That oddly harmless quality you describe in her visual escapades – maybe that’s a function of the hazy sexuality? The imagery is charged. But it’s not, like, hot. It’s denatured.
    The cold fusion coupled with the non-endorsement of traditional gender roles should in theory create a sense of threat. But her targets, if she really has any, seem nonspecific. Her beef is with existence. And I don’t have any sense that she’s been assailed in any serious, sustained way by our guardians of virtue (who, granted, are busy with Obama).

    The precocious kid playing dress up is exactly right. That may also make her somewhat endearing – like she’s leaving us just a little room to say “Well, bless her heart!” So she’s arming and disarming. Genius.

    One essay (Time or Newsweek, I can’t remember which) said she’s systematically upending showbiz tropes and laying waste to any remaining taboos. I’m more inclined to think she’s demonstrating that taboos no longer exist. But in any case you’ve gotta believe she’s thinking at least a few moves ahead, and there’s an arc carrying the spot improvisations and performance art and the whole reality-through-the-mirror project.

    And in conclusion … Lady Gaga will keep adding and subtracting skins (and meat!) and if she doesn’t pull a disappearing act as a finale – leave ’em talking – there could be a me-as-I-truly-am moment. I can picture some crazed variation on MTV Unplugged and a solo acoustic album (if those things haven’t already happened at the rapid pace she assimilates – I can’t keep track), wherein she reverts to her nascent Fiona-Norah singer-songwriter form – and takes her clothes off, as if returning to the act of her creation.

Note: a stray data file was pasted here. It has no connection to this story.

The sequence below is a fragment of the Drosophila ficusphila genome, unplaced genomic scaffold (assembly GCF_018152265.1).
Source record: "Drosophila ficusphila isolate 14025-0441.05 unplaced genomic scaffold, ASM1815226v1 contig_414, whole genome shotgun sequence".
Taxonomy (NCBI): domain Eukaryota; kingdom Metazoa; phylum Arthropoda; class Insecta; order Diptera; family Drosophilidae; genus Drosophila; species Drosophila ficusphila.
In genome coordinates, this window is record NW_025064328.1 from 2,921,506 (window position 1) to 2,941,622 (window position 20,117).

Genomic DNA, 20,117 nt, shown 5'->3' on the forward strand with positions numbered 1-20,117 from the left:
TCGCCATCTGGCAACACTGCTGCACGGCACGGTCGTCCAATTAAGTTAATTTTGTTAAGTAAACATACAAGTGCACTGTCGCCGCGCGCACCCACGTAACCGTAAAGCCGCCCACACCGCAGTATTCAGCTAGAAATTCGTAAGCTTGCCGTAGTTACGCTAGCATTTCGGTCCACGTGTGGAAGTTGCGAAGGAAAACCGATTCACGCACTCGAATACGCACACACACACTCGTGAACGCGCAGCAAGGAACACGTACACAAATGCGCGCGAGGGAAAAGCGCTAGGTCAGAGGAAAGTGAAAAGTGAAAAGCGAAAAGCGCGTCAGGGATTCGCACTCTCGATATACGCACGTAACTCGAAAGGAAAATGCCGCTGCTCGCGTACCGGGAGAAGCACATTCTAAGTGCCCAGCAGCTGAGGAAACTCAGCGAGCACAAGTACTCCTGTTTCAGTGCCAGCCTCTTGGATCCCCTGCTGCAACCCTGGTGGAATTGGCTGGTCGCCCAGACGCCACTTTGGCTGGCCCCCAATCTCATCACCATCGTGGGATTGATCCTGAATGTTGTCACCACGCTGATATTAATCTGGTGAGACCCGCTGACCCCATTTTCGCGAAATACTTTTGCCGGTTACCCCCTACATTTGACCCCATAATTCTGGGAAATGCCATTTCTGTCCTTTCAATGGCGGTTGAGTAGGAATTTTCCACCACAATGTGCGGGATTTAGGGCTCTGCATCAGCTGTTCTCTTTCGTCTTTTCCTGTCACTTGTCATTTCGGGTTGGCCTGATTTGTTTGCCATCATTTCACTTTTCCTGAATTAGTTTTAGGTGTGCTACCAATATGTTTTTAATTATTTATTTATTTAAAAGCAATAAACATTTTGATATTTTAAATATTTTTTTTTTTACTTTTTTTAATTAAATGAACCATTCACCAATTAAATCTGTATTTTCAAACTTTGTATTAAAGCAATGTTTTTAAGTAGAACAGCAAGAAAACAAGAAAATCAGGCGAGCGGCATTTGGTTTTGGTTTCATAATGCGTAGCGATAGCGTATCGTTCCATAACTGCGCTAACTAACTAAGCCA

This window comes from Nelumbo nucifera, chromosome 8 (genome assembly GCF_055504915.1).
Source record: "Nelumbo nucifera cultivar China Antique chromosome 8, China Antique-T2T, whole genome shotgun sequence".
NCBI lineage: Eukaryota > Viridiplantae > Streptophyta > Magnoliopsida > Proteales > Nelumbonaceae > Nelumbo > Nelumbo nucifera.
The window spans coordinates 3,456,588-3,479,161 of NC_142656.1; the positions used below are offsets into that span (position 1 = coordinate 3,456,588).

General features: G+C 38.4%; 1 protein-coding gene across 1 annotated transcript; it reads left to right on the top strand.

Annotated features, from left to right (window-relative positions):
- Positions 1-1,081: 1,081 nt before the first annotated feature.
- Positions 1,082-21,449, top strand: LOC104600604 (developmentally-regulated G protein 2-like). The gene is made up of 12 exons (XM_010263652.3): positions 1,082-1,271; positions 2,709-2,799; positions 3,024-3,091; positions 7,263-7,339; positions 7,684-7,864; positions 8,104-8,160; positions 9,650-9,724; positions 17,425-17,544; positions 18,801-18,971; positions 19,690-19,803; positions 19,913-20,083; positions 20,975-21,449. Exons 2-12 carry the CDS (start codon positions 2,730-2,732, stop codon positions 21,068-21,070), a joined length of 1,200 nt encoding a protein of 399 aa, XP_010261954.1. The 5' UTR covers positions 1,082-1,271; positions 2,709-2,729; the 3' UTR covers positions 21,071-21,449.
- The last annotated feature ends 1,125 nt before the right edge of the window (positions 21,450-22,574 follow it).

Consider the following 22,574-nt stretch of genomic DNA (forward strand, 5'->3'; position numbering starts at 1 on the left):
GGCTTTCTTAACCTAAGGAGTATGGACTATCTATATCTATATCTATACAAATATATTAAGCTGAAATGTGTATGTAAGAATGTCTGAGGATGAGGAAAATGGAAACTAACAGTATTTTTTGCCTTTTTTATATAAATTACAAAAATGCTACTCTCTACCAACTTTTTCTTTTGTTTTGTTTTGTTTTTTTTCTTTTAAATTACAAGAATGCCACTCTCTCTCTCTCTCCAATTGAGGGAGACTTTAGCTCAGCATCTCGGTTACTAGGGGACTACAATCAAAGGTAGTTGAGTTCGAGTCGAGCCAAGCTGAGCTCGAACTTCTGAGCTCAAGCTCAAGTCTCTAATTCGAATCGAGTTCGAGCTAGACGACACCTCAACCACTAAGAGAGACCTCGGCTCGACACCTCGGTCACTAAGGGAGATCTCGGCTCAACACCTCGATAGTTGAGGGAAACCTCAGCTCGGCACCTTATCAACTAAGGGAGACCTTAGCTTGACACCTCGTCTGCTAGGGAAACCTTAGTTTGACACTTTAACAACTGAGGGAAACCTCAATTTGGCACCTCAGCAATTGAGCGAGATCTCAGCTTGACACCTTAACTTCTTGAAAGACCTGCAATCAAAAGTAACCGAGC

And then she’ll write her own autobio. I’m not surprised she didn’t cooperate with the Post correspondent. Lady Gaga doesn’t want anybody else writing her narrative. She is a media combine, so she could probably run one, too.

    • Chauncey Mabe permalink*
      September 14, 2010 3:01 pm

      Thanks, Sean, great commentary. I wish I had time to explore this more deeply, because I think Gaga’s cultural, artistic and even moral significance is bigger and deeper than almost anyone realizes. For example, I’m pretty sure she could have soared as a self-important singer-songwriter artiste, ala Fiona Apple. Instead she has opted for the transparent transience of throw-away pop, making her entire existence a kind of dada art experiment. It’s an act of honesty, because all art nowdays is indistinguishable from commerce, from the making and selling of “chiclets,” as Jonathan Franzen says in one of the better passages of his novel, Freedom. One of the three main characters is an indie rock musician with certain similarities to Paul Westerberg, and he lights into the shallowness and hypocrisy of rock music. And then feels shallow and guilty about his own naivete. Priceless. Gaga, at 24, is so far beyond all that it’s actually quite breathtaking. (Still, I’d rather have Wilco on the turntable).